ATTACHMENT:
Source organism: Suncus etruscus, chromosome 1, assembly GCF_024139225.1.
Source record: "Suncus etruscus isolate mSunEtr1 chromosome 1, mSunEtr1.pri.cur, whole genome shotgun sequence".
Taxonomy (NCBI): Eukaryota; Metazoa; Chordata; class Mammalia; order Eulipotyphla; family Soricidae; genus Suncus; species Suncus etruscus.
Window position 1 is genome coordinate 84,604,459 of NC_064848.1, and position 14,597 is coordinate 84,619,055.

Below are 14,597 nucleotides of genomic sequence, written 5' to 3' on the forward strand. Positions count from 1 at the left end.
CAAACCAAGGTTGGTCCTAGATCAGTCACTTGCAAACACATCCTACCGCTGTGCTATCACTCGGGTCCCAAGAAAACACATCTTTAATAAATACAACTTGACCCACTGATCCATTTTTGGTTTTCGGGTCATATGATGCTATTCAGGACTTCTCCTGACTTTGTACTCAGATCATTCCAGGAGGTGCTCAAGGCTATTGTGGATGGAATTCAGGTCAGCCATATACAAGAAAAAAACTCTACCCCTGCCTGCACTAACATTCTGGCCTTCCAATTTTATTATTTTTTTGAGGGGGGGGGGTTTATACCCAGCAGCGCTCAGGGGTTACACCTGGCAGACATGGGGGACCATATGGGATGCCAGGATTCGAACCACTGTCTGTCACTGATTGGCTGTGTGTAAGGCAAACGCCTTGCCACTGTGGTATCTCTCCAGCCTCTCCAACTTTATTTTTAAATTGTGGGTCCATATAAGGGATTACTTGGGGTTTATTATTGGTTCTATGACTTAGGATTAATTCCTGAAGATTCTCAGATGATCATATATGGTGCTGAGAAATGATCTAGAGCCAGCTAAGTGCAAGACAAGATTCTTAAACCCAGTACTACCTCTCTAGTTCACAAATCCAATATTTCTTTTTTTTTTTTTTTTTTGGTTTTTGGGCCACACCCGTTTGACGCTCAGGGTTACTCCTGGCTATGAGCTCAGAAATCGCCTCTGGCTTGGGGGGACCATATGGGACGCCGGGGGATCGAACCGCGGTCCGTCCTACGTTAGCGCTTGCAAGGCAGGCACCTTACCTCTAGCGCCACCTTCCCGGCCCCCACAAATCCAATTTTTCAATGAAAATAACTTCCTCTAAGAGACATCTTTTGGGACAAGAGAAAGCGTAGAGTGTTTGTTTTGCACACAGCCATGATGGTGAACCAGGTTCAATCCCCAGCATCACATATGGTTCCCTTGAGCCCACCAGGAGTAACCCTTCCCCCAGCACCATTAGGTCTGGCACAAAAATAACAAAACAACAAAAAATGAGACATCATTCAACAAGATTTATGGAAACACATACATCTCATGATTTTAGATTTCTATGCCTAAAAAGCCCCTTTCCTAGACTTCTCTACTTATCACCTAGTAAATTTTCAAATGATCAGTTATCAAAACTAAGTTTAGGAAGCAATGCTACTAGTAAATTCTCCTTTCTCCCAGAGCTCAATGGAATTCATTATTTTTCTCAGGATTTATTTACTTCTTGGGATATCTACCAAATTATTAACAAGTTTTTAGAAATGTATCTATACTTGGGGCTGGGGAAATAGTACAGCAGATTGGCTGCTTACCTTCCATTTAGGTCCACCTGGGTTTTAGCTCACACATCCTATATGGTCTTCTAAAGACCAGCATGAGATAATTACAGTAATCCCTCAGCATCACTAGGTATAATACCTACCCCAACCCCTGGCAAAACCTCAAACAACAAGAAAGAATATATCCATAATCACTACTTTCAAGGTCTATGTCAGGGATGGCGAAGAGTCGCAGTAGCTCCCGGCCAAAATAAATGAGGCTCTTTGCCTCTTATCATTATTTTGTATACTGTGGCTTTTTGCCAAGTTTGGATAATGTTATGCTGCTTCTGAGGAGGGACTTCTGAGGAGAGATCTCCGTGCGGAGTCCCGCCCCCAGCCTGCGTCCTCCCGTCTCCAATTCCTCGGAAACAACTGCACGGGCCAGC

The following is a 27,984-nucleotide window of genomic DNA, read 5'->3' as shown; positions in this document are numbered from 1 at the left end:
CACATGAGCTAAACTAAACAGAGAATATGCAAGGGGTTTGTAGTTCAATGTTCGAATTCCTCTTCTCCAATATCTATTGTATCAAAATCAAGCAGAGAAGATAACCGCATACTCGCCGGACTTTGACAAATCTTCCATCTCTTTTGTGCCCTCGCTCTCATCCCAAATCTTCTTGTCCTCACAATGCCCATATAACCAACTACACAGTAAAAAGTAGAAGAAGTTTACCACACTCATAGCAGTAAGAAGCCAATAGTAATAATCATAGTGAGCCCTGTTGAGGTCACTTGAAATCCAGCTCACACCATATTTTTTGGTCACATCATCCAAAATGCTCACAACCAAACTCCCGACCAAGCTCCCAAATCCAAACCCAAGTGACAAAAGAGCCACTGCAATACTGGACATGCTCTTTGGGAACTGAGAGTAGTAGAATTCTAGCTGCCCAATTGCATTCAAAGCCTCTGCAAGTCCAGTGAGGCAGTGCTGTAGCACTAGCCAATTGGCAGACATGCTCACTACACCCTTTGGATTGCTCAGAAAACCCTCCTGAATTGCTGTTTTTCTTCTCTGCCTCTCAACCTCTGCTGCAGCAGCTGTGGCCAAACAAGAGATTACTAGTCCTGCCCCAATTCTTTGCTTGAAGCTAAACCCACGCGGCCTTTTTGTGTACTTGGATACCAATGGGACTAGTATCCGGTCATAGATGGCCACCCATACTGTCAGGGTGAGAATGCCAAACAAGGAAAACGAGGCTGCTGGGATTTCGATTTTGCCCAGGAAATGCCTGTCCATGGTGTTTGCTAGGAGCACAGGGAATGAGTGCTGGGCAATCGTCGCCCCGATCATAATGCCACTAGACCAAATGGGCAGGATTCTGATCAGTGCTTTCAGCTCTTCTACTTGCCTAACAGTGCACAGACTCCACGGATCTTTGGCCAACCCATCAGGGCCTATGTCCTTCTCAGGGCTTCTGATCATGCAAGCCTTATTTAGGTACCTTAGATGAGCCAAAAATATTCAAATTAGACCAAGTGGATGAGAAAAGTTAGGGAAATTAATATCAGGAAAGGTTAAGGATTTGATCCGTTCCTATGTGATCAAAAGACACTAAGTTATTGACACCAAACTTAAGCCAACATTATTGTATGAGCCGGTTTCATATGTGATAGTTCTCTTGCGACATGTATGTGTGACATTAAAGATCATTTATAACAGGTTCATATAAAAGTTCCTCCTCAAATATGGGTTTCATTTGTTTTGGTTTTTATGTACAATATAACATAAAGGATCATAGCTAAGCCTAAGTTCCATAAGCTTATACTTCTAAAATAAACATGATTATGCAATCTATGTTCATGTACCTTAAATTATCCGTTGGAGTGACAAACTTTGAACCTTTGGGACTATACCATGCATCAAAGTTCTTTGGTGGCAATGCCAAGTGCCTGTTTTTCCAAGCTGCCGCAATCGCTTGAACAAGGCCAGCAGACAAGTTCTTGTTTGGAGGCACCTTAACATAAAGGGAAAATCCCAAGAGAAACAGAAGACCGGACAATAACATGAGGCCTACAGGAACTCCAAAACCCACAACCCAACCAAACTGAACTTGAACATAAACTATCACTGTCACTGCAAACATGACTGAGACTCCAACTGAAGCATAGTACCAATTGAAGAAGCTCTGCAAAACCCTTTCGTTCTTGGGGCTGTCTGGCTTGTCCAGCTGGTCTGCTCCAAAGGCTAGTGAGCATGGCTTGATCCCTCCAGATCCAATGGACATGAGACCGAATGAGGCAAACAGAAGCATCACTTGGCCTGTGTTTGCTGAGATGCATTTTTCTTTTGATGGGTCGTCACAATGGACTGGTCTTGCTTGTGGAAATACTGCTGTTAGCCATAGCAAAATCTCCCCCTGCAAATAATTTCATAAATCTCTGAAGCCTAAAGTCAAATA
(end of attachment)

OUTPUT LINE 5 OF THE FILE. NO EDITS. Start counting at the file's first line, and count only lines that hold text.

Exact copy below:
Below are 14,597 nucleotides of genomic sequence, written 5' to 3' on the forward strand. Positions count from 1 at the left end.